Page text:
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Let $p$ be a fixed prime and $\Gamma _2(p)$ the multiplicative groups of all matrices $ \begin{bmatrix}{a}&{b}\\{c}&{d}\end{bmatrix}$ where $a,b,c,d$ are integers, $a,d$ are equal to 1 module p and $b,c$ are multiples of $p$.

We consider $u = \begin{bmatrix}{1}&{p}\\{0}&{1}\end{bmatrix}$ and $v = \begin{bmatrix}{1}&{0}\\{p}&{1}\end{bmatrix}$

Now, we want to show that the subgroup $\left<{u,v}\right>$ is isomorphic with $F_a(u,v)$, where $F_a(u,v)$ denotes the free group with free basis $\left\{{u,v}\right\}$. In the proof of this fact, author says it suffices to show that $W\neq e_2$, where $W$ is an alternating product of non-zero powers of $u$ and $v$, and $e_2$ is the identity $2\times 2$ matrix.

My question is, how come is that $W\neq e_2$ implies $\left<{u,v}\right>$ is isomorphic with $F_a(u,v)$?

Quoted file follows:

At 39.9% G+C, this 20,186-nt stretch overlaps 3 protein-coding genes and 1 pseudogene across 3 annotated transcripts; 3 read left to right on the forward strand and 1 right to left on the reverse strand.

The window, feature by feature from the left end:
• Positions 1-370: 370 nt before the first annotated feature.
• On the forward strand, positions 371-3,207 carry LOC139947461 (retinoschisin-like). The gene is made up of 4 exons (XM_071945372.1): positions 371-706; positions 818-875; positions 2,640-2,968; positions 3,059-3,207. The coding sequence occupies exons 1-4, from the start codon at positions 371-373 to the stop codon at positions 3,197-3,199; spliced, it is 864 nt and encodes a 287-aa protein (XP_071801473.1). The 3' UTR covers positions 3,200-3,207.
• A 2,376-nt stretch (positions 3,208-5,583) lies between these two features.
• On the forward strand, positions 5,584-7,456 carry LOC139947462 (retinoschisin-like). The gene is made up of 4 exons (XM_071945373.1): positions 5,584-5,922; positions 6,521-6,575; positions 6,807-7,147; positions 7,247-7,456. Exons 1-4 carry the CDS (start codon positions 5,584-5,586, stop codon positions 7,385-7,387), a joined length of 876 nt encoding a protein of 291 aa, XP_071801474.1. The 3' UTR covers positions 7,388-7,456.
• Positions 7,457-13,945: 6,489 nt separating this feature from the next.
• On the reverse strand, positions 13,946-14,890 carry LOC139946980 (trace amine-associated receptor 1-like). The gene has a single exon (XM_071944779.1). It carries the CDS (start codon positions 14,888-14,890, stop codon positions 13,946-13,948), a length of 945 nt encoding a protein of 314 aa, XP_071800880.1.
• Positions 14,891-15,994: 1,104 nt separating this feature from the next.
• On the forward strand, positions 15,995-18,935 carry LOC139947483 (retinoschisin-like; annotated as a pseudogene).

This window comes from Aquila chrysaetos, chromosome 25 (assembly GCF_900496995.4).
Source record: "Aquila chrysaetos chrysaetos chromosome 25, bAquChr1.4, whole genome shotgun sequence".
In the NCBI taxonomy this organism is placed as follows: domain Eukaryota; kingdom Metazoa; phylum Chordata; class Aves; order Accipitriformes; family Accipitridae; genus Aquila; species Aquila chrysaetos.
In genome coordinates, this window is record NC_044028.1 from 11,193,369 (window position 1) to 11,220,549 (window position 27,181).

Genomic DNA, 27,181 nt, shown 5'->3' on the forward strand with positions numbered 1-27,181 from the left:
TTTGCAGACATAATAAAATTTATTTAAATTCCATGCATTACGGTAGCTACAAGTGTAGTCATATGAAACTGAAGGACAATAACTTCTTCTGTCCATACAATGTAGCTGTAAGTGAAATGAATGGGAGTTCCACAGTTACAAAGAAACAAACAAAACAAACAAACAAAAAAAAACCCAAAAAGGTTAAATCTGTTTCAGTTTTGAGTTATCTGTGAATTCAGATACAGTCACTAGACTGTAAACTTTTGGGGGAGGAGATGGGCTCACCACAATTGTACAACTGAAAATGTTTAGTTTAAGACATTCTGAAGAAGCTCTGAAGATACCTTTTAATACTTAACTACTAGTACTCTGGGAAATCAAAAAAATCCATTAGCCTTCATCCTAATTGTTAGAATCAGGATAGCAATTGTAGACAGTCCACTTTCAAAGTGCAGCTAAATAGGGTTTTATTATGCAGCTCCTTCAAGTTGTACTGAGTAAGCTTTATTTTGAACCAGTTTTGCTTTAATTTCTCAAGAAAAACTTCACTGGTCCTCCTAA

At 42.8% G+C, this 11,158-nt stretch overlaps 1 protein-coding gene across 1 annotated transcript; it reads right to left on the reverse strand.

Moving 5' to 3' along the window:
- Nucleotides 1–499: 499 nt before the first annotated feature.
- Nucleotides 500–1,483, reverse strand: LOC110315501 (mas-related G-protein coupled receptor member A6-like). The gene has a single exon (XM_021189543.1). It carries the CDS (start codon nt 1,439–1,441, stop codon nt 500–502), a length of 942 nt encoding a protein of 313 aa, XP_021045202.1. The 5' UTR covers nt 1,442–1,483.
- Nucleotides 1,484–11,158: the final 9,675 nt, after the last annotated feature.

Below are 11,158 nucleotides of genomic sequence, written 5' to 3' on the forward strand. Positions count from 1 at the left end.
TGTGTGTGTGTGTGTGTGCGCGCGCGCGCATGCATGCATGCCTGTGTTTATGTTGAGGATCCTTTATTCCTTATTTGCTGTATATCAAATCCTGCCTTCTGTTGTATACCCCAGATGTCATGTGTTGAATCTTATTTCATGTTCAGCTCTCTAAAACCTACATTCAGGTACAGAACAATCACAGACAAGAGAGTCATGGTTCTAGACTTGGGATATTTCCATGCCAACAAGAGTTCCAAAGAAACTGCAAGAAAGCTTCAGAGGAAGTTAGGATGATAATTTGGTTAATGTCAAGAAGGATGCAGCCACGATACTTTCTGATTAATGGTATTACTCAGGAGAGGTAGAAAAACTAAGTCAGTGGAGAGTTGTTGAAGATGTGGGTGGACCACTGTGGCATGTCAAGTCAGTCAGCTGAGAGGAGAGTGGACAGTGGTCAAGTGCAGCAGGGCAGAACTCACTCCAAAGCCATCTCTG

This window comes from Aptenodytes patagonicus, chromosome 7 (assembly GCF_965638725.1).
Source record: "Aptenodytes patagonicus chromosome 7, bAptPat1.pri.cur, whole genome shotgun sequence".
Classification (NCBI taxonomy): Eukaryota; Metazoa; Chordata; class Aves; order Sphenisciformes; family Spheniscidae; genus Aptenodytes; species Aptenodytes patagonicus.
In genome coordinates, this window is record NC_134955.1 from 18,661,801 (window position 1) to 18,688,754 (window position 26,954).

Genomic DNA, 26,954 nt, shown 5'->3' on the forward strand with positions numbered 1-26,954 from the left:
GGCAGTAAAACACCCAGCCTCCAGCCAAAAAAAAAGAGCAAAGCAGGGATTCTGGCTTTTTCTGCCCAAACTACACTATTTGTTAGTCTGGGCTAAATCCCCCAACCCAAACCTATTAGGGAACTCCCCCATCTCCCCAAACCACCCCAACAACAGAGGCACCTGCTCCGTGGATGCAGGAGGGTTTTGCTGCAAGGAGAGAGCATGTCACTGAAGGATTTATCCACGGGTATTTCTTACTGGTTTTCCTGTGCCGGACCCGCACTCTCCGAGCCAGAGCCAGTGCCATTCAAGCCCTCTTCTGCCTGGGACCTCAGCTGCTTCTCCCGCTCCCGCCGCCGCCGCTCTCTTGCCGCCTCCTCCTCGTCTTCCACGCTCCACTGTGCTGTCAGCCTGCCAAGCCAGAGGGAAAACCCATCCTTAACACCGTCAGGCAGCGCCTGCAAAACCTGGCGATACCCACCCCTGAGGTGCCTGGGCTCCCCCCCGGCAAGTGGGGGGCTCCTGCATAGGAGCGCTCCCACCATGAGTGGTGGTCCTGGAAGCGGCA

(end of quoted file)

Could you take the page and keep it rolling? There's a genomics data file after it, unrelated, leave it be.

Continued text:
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What author says that? Book, article, link...? –  DonAntonio Apr 21 '13 at 19:06

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OTOH, it looks straightforward: a group generated by a set $\,X\,$ is free on that set iff any normal word (i.e., without subwords of the form $\,x\cdot x^{-1}\,$ and putting together powers of the same letter, i.e. $\,x\cdot x^2=x^3\,$ ) cannot be the trivial word (i.e., the unit element in the group), as then there are no non-trivial relations in that group...

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I see, thank you. –  user73564 Apr 21 '13 at 19:34

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